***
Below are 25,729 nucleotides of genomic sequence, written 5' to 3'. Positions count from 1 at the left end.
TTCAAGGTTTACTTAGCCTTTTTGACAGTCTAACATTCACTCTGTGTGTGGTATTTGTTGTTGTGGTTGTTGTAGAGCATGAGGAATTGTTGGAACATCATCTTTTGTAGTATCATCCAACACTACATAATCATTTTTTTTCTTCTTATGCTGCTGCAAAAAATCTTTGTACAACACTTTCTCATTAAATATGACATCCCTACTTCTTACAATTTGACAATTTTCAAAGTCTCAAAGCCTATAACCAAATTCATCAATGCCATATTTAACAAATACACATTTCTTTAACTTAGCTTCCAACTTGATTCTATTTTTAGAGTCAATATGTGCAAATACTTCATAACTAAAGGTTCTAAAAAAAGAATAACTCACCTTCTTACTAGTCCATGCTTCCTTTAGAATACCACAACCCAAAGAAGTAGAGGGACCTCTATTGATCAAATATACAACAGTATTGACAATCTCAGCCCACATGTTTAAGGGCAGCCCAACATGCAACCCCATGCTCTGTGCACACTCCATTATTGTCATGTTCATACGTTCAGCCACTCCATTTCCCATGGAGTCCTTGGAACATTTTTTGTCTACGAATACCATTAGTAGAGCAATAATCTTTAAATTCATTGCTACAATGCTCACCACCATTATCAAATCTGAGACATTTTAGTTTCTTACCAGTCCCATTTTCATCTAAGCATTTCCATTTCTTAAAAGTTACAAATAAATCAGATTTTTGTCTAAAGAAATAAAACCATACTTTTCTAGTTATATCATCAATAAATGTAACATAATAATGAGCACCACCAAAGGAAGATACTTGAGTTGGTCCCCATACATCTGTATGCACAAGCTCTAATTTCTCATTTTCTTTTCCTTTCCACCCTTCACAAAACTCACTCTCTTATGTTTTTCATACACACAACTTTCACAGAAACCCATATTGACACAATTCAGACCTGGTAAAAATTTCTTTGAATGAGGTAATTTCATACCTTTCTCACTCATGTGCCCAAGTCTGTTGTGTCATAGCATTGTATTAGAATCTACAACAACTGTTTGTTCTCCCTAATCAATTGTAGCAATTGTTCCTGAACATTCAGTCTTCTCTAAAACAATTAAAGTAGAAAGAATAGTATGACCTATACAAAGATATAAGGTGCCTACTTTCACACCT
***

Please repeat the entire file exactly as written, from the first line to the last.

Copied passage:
Below are 25,729 nucleotides of genomic sequence, written 5' to 3'. Positions count from 1 at the left end.
TTCAAGGTTTACTTAGCCTTTTTGACAGTCTAACATTCACTCTGTGTGTGGTATTTGTTGTTGTGGTTGTTGTAGAGCATGAGGAATTGTTGGAACATCATCTTTTGTAGTATCATCCAACACTACATAATCATTTTTTTTCTTCTTATGCTGCTGCAAAAAATCTTTGTACAACACTTTCTCATTAAATATGACATCCCTACTTCTTACAATTTGACAATTTTCAAAGTCTCAAAGCCTATAACCAAATTCATCAATGCCATATTTAACAAATACACATTTCTTTAACTTAGCTTCCAACTTGATTCTATTTTTAGAGTCAATATGTGCAAATACTTCATAACTAAAGGTTCTAAAAAAAGAATAACTCACCTTCTTACTAGTCCATGCTTCCTTTAGAATACCACAACCCAAAGAAGTAGAGGGACCTCTATTGATCAAATATACAACAGTATTGACAATCTCAGCCCACATGTTTAAGGGCAGCCCAACATGCAACCCCATGCTCTGTGCACACTCCATTATTGTCATGTTCATACGTTCAGCCACTCCATTTCCCATGGAGTCCTTGGAACATTTTTTGTCTACGAATACCATTAGTAGAGCAATAATCTTTAAATTCATTGCTACAATGCTCACCACCATTATCAAATCTGAGACATTTTAGTTTCTTACCAGTCCCATTTTCATCTAAGCATTTCCATTTCTTAAAAGTTACAAATAAATCAGATTTTTGTCTAAAGAAATAAAACCATACTTTTCTAGTTATATCATCAATAAATGTAACATAATAATGAGCACCACCAAAGGAAGATACTTGAGTTGGTCCCCATACATCTGTATGCACAAGCTCTAATTTCTCATTTTCTTTTCCTTTCCACCCTTCACAAAACTCACTCTCTTATGTTTTTCATACACACAACTTTCACAGAAACCCATATTGACACAATTCAGACCTGGTAAAAATTTCTTTGAATGAGGTAATTTCATACCTTTCTCACTCATGTGCCCAAGTCTGTTGTGTCATAGCATTGTATTAGAATCTACAACAACTGTTTGTTCTCCCTAATCAATTGTAGCAATTGTTCCTGAACATTCAGTCTTCTCTAAAACAATTAAAGTAGAAAGAATAGTATGACCTATACAAAGATATAAGGTGCCTACTTTCACACCT